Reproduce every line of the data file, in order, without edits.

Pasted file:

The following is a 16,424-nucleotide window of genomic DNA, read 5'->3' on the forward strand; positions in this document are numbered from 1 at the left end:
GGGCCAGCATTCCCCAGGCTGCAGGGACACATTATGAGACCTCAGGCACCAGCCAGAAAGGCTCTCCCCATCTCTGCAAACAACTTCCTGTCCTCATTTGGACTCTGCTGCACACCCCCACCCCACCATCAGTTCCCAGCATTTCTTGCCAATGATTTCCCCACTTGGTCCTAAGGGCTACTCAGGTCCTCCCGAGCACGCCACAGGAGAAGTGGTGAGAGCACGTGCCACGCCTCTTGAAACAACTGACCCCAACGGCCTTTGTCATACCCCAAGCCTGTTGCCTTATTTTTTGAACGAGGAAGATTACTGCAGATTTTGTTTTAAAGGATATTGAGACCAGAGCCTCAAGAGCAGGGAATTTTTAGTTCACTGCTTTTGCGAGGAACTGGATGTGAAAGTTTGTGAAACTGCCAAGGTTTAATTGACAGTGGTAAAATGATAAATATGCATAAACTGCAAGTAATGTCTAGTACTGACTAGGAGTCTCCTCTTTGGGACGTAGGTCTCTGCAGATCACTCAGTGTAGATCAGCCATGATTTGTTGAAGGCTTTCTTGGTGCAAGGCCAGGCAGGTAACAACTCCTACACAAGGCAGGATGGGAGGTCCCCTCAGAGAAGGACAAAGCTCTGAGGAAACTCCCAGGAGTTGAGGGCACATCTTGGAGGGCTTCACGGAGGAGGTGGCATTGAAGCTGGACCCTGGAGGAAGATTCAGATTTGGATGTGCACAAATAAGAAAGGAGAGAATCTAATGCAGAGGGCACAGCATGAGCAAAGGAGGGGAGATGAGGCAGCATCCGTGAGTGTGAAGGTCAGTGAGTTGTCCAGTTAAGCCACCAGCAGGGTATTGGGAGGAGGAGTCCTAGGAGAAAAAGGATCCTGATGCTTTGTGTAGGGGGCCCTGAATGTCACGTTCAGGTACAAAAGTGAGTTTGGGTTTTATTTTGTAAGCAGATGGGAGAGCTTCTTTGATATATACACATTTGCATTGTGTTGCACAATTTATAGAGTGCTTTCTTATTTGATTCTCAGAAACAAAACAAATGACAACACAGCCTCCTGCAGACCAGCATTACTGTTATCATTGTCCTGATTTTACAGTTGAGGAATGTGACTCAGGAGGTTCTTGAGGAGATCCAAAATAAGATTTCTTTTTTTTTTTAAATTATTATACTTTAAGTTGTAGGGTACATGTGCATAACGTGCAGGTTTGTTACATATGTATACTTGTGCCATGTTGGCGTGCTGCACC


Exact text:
The following is a 16,424-nucleotide window of genomic DNA, read 5'->3' on the forward strand; positions in this document are numbered from 1 at the left end:
GGGCCAGCATTCCCCAGGCTGCAGGGACACATTATGAGACCTCAGGCACCAGCCAGAAAGGCTCTCCCCATCTCTGCAAACAACTTCCTGTCCTCATTTGGACTCTGCTGCACACCCCCACCCCACCATCAGTTCCCAGCATTTCTTGCCAATGATTTCCCCACTTGGTCCTAAGGGCTACTCAGGTCCTCCCGAGCACGCCACAGGAGAAGTGGTGAGAGCACGTGCCACGCCTCTTGAAACAACTGACCCCAACGGCCTTTGTCATACCCCAAGCCTGTTGCCTTATTTTTTGAACGAGGAAGATTACTGCAGATTTTGTTTTAAAGGATATTGAGACCAGAGCCTCAAGAGCAGGGAATTTTTAGTTCACTGCTTTTGCGAGGAACTGGATGTGAAAGTTTGTGAAACTGCCAAGGTTTAATTGACAGTGGTAAAATGATAAATATGCATAAACTGCAAGTAATGTCTAGTACTGACTAGGAGTCTCCTCTTTGGGACGTAGGTCTCTGCAGATCACTCAGTGTAGATCAGCCATGATTTGTTGAAGGCTTTCTTGGTGCAAGGCCAGGCAGGTAACAACTCCTACACAAGGCAGGATGGGAGGTCCCCTCAGAGAAGGACAAAGCTCTGAGGAAACTCCCAGGAGTTGAGGGCACATCTTGGAGGGCTTCACGGAGGAGGTGGCATTGAAGCTGGACCCTGGAGGAAGATTCAGATTTGGATGTGCACAAATAAGAAAGGAGAGAATCTAATGCAGAGGGCACAGCATGAGCAAAGGAGGGGAGATGAGGCAGCATCCGTGAGTGTGAAGGTCAGTGAGTTGTCCAGTTAAGCCACCAGCAGGGTATTGGGAGGAGGAGTCCTAGGAGAAAAAGGATCCTGATGCTTTGTGTAGGGGGCCCTGAATGTCACGTTCAGGTACAAAAGTGAGTTTGGGTTTTATTTTGTAAGCAGATGGGAGAGCTTCTTTGATATATACACATTTGCATTGTGTTGCACAATTTATAGAGTGCTTTCTTATTTGATTCTCAGAAACAAAACAAATGACAACACAGCCTCCTGCAGACCAGCATTACTGTTATCATTGTCCTGATTTTACAGTTGAGGAATGTGACTCAGGAGGTTCTTGAGGAGATCCAAAATAAGATTTCTTTTTTTTTTTAAATTATTATACTTTAAGTTGTAGGGTACATGTGCATAACGTGCAGGTTTGTTACATATGTATACTTGTGCCATGTTGGCGTGCTGCACC